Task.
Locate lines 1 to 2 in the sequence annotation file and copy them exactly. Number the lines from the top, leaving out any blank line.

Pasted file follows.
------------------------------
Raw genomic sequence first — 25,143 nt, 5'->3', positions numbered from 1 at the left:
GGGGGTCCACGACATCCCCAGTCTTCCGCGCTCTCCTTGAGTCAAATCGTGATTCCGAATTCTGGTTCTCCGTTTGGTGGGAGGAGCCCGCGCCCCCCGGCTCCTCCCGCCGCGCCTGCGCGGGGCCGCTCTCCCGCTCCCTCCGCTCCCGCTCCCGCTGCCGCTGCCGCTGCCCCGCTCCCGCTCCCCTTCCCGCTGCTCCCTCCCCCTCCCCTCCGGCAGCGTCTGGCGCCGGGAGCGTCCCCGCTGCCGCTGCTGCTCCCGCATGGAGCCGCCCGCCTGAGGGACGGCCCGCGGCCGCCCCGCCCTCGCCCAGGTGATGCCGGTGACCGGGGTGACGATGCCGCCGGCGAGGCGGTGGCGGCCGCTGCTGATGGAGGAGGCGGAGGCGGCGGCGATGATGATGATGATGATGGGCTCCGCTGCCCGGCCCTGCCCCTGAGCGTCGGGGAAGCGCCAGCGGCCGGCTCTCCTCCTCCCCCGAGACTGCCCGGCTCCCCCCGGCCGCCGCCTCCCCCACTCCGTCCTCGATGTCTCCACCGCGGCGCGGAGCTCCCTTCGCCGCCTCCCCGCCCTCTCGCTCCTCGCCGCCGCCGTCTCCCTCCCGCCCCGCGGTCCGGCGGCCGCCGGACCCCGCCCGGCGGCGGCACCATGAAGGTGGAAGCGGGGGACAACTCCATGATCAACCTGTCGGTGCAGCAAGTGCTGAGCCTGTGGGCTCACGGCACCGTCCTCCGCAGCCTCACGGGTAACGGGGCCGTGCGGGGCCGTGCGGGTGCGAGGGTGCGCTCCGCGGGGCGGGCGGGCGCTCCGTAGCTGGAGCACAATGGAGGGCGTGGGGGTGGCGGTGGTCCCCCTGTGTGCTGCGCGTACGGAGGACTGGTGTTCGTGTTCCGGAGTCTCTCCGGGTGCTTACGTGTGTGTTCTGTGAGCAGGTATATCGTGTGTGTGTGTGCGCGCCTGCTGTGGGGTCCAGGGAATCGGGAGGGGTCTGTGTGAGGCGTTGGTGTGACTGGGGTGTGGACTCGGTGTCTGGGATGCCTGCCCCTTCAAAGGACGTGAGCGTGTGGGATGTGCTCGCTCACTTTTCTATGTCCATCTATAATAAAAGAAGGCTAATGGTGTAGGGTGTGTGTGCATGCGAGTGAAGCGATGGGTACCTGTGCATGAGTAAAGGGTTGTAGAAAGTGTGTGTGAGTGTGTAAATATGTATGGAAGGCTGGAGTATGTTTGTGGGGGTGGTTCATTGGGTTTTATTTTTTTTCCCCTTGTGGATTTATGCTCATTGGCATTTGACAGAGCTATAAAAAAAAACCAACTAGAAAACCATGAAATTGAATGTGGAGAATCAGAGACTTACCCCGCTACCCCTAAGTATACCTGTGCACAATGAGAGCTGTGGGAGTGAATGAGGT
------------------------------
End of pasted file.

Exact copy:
Raw genomic sequence first — 25,143 nt, 5'->3', positions numbered from 1 at the left:
GGGGGTCCACGACATCCCCAGTCTTCCGCGCTCTCCTTGAGTCAAATCGTGATTCCGAATTCTGGTTCTCCGTTTGGTGGGAGGAGCCCGCGCCCCCCGGCTCCTCCCGCCGCGCCTGCGCGGGGCCGCTCTCCCGCTCCCTCCGCTCCCGCTCCCGCTGCCGCTGCCGCTGCCCCGCTCCCGCTCCCCTTCCCGCTGCTCCCTCCCCCTCCCCTCCGGCAGCGTCTGGCGCCGGGAGCGTCCCCGCTGCCGCTGCTGCTCCCGCATGGAGCCGCCCGCCTGAGGGACGGCCCGCGGCCGCCCCGCCCTCGCCCAGGTGATGCCGGTGACCGGGGTGACGATGCCGCCGGCGAGGCGGTGGCGGCCGCTGCTGATGGAGGAGGCGGAGGCGGCGGCGATGATGATGATGATGATGGGCTCCGCTGCCCGGCCCTGCCCCTGAGCGTCGGGGAAGCGCCAGCGGCCGGCTCTCCTCCTCCCCCGAGACTGCCCGGCTCCCCCCGGCCGCCGCCTCCCCCACTCCGTCCTCGATGTCTCCACCGCGGCGCGGAGCTCCCTTCGCCGCCTCCCCGCCCTCTCGCTCCTCGCCGCCGCCGTCTCCCTCCCGCCCCGCGGTCCGGCGGCCGCCGGACCCCGCCCGGCGGCGGCACCATGAAGGTGGAAGCGGGGGACAACTCCATGATCAACCTGTCGGTGCAGCAAGTGCTGAGCCTGTGGGCTCACGGCACCGTCCTCCGCAGCCTCACGGGTAACGGGGCCGTGCGGGGCCGTGCGGGTGCGAGGGTGCGCTCCGCGGGGCGGGCGGGCGCTCCGTAGCTGGAGCACAATGGAGGGCGTGGGGGTGGCGGTGGTCCCCCTGTGTGCTGCGCGTACGGAGGACTGGTGTTCGTGTTCCGGAGTCTCTCCGGGTGCTTACGTGTGTGTTCTGTGAGCAGGTATATCGTGTGTGTGTGTGCGCGCCTGCTGTGGGGTCCAGGGAATCGGGAGGGGTCTGTGTGAGGCGTTGGTGTGACTGGGGTGTGGACTCGGTGTCTGGGATGCCTGCCCCTTCAAAGGACGTGAGCGTGTGGGATGTGCTCGCTCACTTTTCTATGTCCATCTATAATAAAAGAAGGCTAATGGTGTAGGGTGTGTGTGCATGCGAGTGAAGCGATGGGTACCTGTGCATGAGTAAAGGGTTGTAGAAAGTGTGTGTGAGTGTGTAAATATGTATGGAAGGCTGGAGTATGTTTGTGGGGGTGGTTCATTGGGTTTTATTTTTTTTCCCCTTGTGGATTTATGCTCATTGGCATTTGACAGAGCTATAAAAAAAAACCAACTAGAAAACCATGAAATTGAATGTGGAGAATCAGAGACTTACCCCGCTACCCCTAAGTATACCTGTGCACAATGAGAGCTGTGGGAGTGAATGAGGT